Figure 1 shows the distribution of capital issuance and impairments over countries. From the announced €38 billion of new equity, about €28 billion has currently been issued. Over 75% is from banks in Greece, Spain, Italy and Portugal.  Banks in Spain, France and Germany have been big issuers of AT1 capital, or CoCos, as a way to beef up their capital ratios. The CoCo-market has been growing since last year, when banks in Spain, Italy, Denmark and Belgium launched their first CoCo -deals. This year, euro area banks have issued over €14 billion of CoCos. The same banks reported provisions and impairments totaling up to €135 billion. Compared to other banks in euro area Member States, banks in Spain and Italy have been recognizing considerable amounts of losses. One explanation is that they have anticipated on the strict(er) measures for loss-recognition as applied in the AQR.

There is no clear relation between capital or CoCo issuances, and the risk-weighted capital ratio

If risk-weighted capital ratios are a sufficiently reliably proxy for the resilience of a bank, one might expect that predominantly banks with low risk-weighted capital ratios are bolstering their balance sheets. However, as the figure below suggests, there is no clear relation between capital or CoCo issuances, and the risk-weighted capital ratio. This might imply that the risk weighted capital requirements are not a reliable indicator of the banks’ resilience. Since banks are increasing their non-risk-based leverage ratios, the CA addresses this issue partly.

Conclusion

Banks might be be healthier than predicted or the stress test may be less strict than expected

The AQR has clearly provided banks with an incentive to clean-up their balance sheet and bolster the level of regulatory capital by issuing equity and AT1 capital. The amount of already issued and announced issues seems limited compared to earlier predictions of required recapitalization for euro area banks: €52 billion against predicted recapitalizations of €80-130 billion. One conclusion could be that European banks are healthier than predicted earlier. It could also mean that the stress test is less strict than expected. Only time will tell.

Read more on AQR

Fact of the week: Only 8% of banks says they will need to raise capital after AQR

An encouraging start for the ECB’s Big Bank Review


Republishing and referencing

Bruegel considers itself a public good and takes no institutional standpoint. Anyone is free to republish and/or quote this post without prior consent. Please provide a full reference, clearly stating Bruegel and the relevant author as the source, and include a prominent hyperlink to the original post.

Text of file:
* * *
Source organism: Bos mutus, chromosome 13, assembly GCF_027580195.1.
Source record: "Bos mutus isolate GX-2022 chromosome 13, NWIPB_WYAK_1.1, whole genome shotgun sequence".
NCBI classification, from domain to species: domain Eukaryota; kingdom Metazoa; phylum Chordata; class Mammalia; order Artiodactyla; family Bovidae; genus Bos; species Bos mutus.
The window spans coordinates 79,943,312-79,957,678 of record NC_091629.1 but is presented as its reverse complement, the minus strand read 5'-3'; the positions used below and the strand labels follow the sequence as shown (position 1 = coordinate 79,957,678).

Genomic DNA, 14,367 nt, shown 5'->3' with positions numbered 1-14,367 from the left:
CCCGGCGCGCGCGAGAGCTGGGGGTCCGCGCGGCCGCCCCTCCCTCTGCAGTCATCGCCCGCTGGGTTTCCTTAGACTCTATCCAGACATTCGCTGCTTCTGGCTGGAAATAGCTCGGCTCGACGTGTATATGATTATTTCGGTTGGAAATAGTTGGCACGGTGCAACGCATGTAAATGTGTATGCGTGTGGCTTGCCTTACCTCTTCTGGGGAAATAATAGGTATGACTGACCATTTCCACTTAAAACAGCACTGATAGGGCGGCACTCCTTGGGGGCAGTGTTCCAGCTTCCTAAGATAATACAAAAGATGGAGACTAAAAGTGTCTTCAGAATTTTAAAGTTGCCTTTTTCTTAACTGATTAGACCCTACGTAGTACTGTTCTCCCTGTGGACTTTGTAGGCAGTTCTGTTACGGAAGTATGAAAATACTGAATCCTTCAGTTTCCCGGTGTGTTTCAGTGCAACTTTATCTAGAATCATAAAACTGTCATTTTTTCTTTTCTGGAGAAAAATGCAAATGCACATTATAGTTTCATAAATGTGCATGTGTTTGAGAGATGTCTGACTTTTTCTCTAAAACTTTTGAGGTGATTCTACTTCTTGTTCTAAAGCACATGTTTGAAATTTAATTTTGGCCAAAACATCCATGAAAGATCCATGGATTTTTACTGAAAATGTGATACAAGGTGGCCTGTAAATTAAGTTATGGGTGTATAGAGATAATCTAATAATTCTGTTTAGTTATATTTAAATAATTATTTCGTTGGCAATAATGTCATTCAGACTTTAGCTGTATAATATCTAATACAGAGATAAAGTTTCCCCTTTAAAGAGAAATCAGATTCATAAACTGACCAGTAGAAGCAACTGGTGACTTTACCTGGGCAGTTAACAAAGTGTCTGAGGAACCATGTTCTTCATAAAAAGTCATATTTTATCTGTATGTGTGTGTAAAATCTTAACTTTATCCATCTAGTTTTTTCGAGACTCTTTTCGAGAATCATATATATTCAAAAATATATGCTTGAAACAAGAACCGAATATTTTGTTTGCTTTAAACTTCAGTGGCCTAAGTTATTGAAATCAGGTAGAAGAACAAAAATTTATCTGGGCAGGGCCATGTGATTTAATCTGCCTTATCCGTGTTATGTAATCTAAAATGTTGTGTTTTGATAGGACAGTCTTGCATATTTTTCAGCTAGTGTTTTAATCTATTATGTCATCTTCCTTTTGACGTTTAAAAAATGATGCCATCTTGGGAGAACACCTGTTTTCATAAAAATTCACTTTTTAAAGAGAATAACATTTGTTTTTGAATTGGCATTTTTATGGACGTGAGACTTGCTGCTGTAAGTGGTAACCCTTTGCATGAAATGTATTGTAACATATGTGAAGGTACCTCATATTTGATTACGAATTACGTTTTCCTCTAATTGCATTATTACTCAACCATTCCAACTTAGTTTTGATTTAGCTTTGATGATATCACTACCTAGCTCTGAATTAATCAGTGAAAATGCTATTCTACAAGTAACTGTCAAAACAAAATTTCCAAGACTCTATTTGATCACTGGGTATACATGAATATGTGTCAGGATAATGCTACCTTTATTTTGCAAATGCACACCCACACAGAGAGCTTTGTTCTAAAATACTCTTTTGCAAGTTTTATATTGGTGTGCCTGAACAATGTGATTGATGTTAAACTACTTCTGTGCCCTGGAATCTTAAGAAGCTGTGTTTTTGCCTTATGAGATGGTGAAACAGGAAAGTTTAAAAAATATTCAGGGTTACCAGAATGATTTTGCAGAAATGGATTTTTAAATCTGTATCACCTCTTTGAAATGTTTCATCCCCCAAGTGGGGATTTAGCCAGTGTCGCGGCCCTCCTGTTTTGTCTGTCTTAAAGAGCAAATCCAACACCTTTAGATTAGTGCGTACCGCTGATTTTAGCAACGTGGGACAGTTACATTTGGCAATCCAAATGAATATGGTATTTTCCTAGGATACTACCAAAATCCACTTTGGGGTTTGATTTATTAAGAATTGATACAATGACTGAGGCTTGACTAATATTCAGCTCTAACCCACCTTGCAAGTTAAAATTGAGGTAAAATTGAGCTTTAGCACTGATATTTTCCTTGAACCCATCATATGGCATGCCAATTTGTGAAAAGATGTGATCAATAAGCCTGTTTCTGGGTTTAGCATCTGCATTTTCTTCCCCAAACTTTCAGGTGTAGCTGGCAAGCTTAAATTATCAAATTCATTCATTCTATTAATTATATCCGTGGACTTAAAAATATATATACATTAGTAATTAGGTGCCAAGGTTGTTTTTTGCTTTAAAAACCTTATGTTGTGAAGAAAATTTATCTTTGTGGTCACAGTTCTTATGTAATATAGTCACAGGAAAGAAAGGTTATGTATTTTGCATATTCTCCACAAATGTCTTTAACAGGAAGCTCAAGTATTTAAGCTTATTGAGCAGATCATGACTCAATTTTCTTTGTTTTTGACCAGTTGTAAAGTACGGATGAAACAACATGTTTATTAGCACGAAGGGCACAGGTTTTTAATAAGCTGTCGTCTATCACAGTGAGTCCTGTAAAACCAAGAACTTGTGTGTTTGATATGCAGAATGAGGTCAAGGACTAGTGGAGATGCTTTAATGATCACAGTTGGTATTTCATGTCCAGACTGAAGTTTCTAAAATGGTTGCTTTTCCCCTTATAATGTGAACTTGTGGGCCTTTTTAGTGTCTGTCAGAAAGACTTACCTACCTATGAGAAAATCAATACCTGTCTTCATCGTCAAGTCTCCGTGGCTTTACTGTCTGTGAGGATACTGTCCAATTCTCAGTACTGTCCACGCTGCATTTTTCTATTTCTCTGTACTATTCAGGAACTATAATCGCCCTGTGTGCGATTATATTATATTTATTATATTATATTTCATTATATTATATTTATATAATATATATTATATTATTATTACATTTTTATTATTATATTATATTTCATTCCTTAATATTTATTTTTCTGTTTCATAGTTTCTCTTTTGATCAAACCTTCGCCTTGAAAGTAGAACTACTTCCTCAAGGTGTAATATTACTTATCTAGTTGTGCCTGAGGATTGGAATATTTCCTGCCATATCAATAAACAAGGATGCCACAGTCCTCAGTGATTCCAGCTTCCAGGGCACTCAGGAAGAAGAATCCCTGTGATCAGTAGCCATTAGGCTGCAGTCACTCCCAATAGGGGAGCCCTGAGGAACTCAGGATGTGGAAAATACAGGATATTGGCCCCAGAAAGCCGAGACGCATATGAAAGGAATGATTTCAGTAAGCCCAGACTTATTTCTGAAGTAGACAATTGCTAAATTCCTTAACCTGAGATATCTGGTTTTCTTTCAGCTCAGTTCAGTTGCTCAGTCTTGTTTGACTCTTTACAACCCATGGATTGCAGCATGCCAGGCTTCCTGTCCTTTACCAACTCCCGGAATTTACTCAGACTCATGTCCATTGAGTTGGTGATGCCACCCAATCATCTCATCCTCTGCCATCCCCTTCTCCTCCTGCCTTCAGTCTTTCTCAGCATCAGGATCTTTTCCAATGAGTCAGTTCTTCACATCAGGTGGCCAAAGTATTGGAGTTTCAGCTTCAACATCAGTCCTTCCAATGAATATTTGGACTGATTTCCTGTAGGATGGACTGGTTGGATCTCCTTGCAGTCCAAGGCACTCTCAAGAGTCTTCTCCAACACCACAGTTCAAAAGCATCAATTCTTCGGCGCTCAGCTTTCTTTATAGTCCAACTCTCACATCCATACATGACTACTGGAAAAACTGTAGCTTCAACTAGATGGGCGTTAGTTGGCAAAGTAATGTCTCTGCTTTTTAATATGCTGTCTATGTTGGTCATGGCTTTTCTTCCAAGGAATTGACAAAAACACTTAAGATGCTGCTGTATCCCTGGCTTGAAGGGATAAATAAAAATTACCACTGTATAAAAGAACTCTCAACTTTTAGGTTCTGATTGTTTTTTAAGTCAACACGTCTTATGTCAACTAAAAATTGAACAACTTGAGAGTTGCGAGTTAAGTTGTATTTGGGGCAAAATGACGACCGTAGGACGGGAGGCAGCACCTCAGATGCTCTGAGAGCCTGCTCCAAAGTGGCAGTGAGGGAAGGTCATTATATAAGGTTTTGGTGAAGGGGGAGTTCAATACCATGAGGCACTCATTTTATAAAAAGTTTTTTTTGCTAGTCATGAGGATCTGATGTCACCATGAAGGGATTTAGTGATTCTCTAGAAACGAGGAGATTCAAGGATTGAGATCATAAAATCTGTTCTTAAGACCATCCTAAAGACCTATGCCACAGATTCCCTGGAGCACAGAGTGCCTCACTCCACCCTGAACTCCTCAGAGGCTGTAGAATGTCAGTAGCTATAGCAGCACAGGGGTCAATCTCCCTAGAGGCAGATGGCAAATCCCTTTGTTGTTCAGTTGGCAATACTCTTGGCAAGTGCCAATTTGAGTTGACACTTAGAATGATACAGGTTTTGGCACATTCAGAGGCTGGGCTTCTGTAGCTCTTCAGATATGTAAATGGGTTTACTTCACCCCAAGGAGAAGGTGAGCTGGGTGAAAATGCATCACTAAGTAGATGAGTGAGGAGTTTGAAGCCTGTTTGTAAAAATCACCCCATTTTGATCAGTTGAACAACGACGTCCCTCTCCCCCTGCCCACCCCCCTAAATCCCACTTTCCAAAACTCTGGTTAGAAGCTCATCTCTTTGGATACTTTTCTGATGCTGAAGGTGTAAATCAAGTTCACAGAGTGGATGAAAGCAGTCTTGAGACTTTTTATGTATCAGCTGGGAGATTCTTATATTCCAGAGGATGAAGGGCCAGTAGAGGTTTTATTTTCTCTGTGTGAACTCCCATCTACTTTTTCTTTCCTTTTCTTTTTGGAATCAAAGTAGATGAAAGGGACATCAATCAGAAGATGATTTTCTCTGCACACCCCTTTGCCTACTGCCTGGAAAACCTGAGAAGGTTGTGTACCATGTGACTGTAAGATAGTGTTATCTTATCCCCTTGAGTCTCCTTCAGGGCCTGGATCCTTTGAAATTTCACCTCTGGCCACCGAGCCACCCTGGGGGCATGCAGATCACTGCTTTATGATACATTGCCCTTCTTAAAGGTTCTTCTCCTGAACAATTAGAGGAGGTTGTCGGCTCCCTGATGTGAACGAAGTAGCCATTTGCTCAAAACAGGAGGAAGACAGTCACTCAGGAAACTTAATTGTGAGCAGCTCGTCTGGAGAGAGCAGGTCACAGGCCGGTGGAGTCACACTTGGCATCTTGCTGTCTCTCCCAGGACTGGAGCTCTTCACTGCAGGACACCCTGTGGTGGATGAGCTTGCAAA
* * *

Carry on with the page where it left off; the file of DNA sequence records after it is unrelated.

Warning: Invalid argument supplied for foreach() in /home/bruegelo/public_html/wp-content/themes/bruegel/content.php on line 449
View comments
Read article

Blog Post

Germany’s savings banks: uniquely intertwined with local politics

German savings banks, known as Sparkassen, form an important feature of the country's banking assets. Unlike in other European countries, German Sparkassen also hold direct links with local political communities. This post focuses on the Sparkassen's structural links and relationships with elected politicians. Three findings which do not appear to have been specifically documented previously stand out.

By: Jonas Markgraf and Nicolas Véron Topic: European Macroeconomics & Governance, Finance & Financial Regulation Date: July 18, 2018
Read article More on this topic More by this author

Blog Post

Economy of Intangibles

Economists have been discussing the implications of the rise of the intangible economy in relation to the secular stagnation hypothesis, and looking more generally into the policy implications it has for taxation. We review some recent contributions.

By: Silvia Merler Topic: Finance & Financial Regulation Date: July 16, 2018
Read about event

Upcoming Event

Sep
3-4
08:30

Bruegel Annual Meetings 2018

The 2018 Annual Meetings will be held on 3-4 September and will feature sessions on European and global economic governance, as well as finance, energy and innovation.

Speakers: Maria Åsenius, Richard E. Baldwin, Carl Bildt, Nadia Calviño, Maria Demertzis, Mariya Gabriel, Péter Kaderják, Joanne Kellermann, Jörg Kukies, Emmanuel Lagarrigue, Philippe Lespinard, Montserrat Mir Roca, Dominique Moïsi, Jean Pierre Mustier, Ana Palacio, Jean Pisani-Ferry, Lucrezia Reichlin, Norbert Röttgen, André Sapir, Jean-Claude Trichet, Johan Van Overtveldt, Margrethe Vestager, Reinhilde Veugelers, Thomas Wieser, Guntram B. Wolff and Georg Zachmann Topic: Energy & Climate, European Macroeconomics & Governance, Finance & Financial Regulation, Global Economics & Governance, Innovation & Competition Policy Location: Brussels Comic Strip Museum, Rue des Sables 20, 1000 Brussels
Read article Download PDF More on this topic